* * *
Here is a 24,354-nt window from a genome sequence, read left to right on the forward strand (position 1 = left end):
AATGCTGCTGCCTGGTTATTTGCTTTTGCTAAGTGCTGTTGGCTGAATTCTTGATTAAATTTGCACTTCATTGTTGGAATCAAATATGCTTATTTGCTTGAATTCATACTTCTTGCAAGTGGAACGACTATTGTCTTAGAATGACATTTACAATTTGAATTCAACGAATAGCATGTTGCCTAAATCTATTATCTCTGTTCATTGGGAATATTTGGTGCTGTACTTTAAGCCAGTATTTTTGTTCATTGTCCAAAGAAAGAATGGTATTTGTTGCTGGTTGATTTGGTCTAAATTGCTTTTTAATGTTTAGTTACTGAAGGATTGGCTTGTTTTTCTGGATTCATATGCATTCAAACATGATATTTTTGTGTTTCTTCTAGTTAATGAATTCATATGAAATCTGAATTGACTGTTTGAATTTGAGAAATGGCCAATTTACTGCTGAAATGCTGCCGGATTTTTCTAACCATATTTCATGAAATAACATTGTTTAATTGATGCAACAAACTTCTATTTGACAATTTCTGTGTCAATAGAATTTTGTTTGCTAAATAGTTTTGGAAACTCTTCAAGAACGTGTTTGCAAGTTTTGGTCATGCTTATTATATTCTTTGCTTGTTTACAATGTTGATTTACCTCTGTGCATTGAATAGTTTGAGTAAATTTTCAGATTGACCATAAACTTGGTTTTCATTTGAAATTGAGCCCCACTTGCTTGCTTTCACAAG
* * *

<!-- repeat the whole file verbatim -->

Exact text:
Here is a 24,354-nt window from a genome sequence, read left to right on the forward strand (position 1 = left end):
AATGCTGCTGCCTGGTTATTTGCTTTTGCTAAGTGCTGTTGGCTGAATTCTTGATTAAATTTGCACTTCATTGTTGGAATCAAATATGCTTATTTGCTTGAATTCATACTTCTTGCAAGTGGAACGACTATTGTCTTAGAATGACATTTACAATTTGAATTCAACGAATAGCATGTTGCCTAAATCTATTATCTCTGTTCATTGGGAATATTTGGTGCTGTACTTTAAGCCAGTATTTTTGTTCATTGTCCAAAGAAAGAATGGTATTTGTTGCTGGTTGATTTGGTCTAAATTGCTTTTTAATGTTTAGTTACTGAAGGATTGGCTTGTTTTTCTGGATTCATATGCATTCAAACATGATATTTTTGTGTTTCTTCTAGTTAATGAATTCATATGAAATCTGAATTGACTGTTTGAATTTGAGAAATGGCCAATTTACTGCTGAAATGCTGCCGGATTTTTCTAACCATATTTCATGAAATAACATTGTTTAATTGATGCAACAAACTTCTATTTGACAATTTCTGTGTCAATAGAATTTTGTTTGCTAAATAGTTTTGGAAACTCTTCAAGAACGTGTTTGCAAGTTTTGGTCATGCTTATTATATTCTTTGCTTGTTTACAATGTTGATTTACCTCTGTGCATTGAATAGTTTGAGTAAATTTTCAGATTGACCATAAACTTGGTTTTCATTTGAAATTGAGCCCCACTTGCTTGCTTTCACAAG